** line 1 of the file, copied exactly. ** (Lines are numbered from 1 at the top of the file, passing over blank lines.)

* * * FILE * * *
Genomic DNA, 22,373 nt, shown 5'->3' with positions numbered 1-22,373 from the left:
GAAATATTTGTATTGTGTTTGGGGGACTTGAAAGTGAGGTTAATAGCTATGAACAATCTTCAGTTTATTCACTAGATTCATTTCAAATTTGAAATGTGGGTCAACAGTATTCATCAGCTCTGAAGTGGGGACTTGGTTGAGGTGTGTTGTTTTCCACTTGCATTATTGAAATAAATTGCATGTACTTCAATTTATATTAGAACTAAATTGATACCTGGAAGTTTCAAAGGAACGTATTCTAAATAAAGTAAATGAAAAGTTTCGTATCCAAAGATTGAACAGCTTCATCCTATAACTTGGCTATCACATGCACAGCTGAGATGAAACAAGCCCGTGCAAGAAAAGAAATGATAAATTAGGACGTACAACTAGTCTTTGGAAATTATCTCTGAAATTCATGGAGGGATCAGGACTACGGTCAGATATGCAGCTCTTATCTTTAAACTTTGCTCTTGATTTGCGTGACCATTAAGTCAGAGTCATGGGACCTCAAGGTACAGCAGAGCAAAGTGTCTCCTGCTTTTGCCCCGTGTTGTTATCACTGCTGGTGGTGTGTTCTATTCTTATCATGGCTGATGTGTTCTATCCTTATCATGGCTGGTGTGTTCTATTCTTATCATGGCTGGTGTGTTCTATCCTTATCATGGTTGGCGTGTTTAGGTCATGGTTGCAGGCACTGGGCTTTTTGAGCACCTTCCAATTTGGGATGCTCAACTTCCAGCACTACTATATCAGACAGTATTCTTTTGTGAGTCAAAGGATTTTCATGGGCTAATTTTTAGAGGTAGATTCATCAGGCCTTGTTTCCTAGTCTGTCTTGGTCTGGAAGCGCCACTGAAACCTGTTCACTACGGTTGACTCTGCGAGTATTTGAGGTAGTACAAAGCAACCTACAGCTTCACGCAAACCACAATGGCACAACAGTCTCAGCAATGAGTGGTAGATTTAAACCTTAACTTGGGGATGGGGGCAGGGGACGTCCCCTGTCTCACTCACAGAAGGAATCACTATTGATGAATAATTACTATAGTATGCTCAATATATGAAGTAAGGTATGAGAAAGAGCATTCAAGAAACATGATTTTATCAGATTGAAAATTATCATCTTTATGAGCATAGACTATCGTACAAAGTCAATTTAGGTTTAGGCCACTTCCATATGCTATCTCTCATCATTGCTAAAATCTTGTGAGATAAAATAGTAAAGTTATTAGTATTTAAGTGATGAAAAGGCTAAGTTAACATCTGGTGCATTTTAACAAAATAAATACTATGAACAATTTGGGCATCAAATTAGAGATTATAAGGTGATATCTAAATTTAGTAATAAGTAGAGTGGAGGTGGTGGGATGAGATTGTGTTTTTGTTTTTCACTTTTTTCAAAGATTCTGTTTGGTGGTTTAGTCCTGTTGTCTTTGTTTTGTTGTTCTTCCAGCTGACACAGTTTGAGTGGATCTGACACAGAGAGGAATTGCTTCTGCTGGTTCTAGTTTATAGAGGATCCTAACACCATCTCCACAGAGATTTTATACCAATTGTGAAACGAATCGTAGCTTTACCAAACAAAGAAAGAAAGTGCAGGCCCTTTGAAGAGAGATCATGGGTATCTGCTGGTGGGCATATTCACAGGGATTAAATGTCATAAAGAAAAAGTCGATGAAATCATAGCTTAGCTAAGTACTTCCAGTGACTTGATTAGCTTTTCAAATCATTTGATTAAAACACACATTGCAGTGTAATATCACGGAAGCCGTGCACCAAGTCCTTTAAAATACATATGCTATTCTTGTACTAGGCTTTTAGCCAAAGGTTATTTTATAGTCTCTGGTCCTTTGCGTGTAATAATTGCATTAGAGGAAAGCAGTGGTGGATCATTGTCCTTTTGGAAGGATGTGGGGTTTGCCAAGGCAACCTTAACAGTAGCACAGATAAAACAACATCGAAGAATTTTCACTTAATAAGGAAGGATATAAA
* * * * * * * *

Genomic DNA, 22,373 nt, shown 5'->3' with positions numbered 1-22,373 from the left: